Next year will be the tenth anniversary of the iPad. Today, the electronic slabs are a staple feature on everyone's desk, from young hipsters to silver surfers, and they have spawned a generation of alternative makes and brands. After almost a decade of performance and feature improvements, are they ready to take over from tradtional notebooks?
When it comes to speed, there's no doubt that an iPad Pro with its custom chip architecture can often outperform MacBooks for administrative office tasks. The tablet's FaceID feature works seamlessly as a security mechanism to unlock your device, making it a possible tool for multi-factor authentication. It is also now available in a 13in size that matches those of smaller notebooks, making it realistic for workers who want mobility without hunching over a device and wearing a permanent squint. It also has an optional pencil, which can be useful if you like to take written notes in meetings.
On the memory side, the device features up to 1Tb of storage, which is plenty for all but the most media-happy users. It will certainly satisfy the average executive, especially if they're accessing cloud storage.
The sticking point for most users will be the software. The iPad Pro doesn't run macOS, which is the staple operating system on Macs. Until recently, it ran iOS, which is the same operating system that runs on the iPhone. This left most people trying to do serious work on it with the same experience they had trying to work on an iPhone; you can do it - kind of - but expect yourself for a clipped-wings feeling.
The latest iteration of the iPad's software is iPadOS, which still has iOS under the hood but features some productivity improvements. For example, its Safari browser now displays the desktop version of websites by default rather than the often-limited mobile ones. It features new multi-tasking functionality, which builds on the Split View, Picture in Picture, and Slide Over modes that Apple first introducted in iOS 9. Now, you can have multiple windows from the same app open at the same time. The windowing systme is counter-intuitive, though - you never know exactly what will happen when you poke at an icon and drag it. The biggest drawback is that there's still no traditional desktop interface.
The Files app built into the iPad now makes it possible to connect to removable storage for the first time, and you can still access cloud services like Dropbox as before.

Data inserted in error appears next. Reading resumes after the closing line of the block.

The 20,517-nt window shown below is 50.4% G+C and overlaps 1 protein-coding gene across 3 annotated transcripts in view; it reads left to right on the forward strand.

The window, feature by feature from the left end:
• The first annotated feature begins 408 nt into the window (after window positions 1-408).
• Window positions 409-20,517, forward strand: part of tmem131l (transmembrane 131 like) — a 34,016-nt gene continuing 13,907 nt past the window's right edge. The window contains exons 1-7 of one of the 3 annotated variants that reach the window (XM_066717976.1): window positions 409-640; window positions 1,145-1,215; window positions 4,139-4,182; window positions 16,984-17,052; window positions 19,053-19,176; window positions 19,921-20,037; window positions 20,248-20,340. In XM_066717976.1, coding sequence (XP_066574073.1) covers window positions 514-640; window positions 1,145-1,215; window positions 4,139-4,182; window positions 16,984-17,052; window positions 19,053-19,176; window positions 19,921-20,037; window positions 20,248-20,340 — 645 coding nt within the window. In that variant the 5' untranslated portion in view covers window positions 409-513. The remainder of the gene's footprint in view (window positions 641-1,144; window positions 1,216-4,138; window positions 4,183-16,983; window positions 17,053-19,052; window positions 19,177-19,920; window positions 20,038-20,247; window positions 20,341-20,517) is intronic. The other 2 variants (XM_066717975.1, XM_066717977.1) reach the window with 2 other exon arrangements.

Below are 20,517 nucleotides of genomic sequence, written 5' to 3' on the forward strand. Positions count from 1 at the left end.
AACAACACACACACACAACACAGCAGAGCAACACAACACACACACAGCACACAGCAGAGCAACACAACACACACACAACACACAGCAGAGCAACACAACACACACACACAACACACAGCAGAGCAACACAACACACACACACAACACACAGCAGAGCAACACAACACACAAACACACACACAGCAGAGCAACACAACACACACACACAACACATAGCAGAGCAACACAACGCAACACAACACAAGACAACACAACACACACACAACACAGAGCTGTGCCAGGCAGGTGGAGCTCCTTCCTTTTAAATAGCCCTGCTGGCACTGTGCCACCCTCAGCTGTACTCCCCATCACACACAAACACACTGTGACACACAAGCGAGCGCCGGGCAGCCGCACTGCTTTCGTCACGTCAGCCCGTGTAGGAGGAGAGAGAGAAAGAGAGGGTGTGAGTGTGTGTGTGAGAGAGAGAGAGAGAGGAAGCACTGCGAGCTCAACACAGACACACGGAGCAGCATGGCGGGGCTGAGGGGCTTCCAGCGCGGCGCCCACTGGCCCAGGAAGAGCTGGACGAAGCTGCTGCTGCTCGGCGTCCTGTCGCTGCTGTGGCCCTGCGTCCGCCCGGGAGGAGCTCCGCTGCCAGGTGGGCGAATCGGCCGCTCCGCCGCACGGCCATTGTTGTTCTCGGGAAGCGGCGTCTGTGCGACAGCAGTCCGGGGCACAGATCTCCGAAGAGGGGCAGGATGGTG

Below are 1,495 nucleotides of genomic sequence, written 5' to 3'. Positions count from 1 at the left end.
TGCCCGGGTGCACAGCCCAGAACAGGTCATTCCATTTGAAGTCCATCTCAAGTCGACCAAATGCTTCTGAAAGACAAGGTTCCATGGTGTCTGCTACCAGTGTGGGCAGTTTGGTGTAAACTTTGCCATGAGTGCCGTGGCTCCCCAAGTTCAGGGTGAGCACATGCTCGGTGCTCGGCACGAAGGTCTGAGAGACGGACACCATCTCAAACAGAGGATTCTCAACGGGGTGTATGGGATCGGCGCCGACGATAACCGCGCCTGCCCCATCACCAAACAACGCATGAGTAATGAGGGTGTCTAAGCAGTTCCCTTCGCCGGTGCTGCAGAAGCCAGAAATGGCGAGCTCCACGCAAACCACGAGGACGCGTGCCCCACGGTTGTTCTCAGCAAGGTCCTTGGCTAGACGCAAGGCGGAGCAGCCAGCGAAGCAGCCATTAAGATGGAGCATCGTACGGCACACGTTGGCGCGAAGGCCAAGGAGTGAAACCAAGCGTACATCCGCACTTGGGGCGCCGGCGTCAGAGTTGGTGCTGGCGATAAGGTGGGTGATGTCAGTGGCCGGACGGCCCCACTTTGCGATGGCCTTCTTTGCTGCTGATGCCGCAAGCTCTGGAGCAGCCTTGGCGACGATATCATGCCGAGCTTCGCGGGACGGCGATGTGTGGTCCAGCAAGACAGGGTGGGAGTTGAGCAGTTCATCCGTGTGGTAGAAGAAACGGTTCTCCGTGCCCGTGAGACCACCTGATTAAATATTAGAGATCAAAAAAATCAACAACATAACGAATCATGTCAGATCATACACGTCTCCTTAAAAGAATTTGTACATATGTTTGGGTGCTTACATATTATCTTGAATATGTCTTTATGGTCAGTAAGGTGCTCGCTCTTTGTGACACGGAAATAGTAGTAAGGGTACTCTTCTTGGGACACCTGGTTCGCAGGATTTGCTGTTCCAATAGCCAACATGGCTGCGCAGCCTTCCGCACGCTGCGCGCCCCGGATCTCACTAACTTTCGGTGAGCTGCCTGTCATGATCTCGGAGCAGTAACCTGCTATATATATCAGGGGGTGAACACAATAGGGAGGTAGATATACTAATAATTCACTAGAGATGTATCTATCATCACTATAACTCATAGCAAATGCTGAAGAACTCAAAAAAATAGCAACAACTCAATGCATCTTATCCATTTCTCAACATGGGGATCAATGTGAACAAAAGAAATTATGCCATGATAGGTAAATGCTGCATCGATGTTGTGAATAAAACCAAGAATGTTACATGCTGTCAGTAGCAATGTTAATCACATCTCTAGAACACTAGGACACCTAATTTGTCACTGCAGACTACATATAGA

The upshot of all this is that C-suite execs with a focus on tech chic and compact power can technically use the iPad as a laptop replacement, but you'll want to let them test it out for a week first to see if they can make the cognitive adjustment. It takes some getting used to.
The alternative is to take the Windows route and opt for a Surface Pro. This series of machines uses the Windows desktop operating system you're used to, and although Microsoft sells its add-on keyboard separately to the tablet (as Apple does) this is really more of a 2-in-1 hybrid device; You'll rarely see anyone using a Surface Pro without the keyboard.
With Windows the mainstay OS in most businesses today, the Surface Pro is probably the ideal device for many executives. Those that want to keep up with the latest options can choose between the Surface Pro 7, which runs on traditional Intel chips, and the Surface Pro X, which runs on a custom Snapdragon chipset but which serves mobile workers who want basic productivity apps. For that market, there's also a dizzying array of third-party Chromebook apps that give you online functionality via Google's ecosystem.
You can replace a dedicated laptop with a tablet today, but your mileage may vary depending on the brand you choose. For power workers, it's a Windows tablet first, while those who prefer style over substance and don't mind being locked into Apple's gilded cage could work with an iPad. Chromebooks are for those that want no-nonsense browser-based productivity and are happy to live in Google's world. Whichever your executives choose, their bags will certainly be a lot lighter.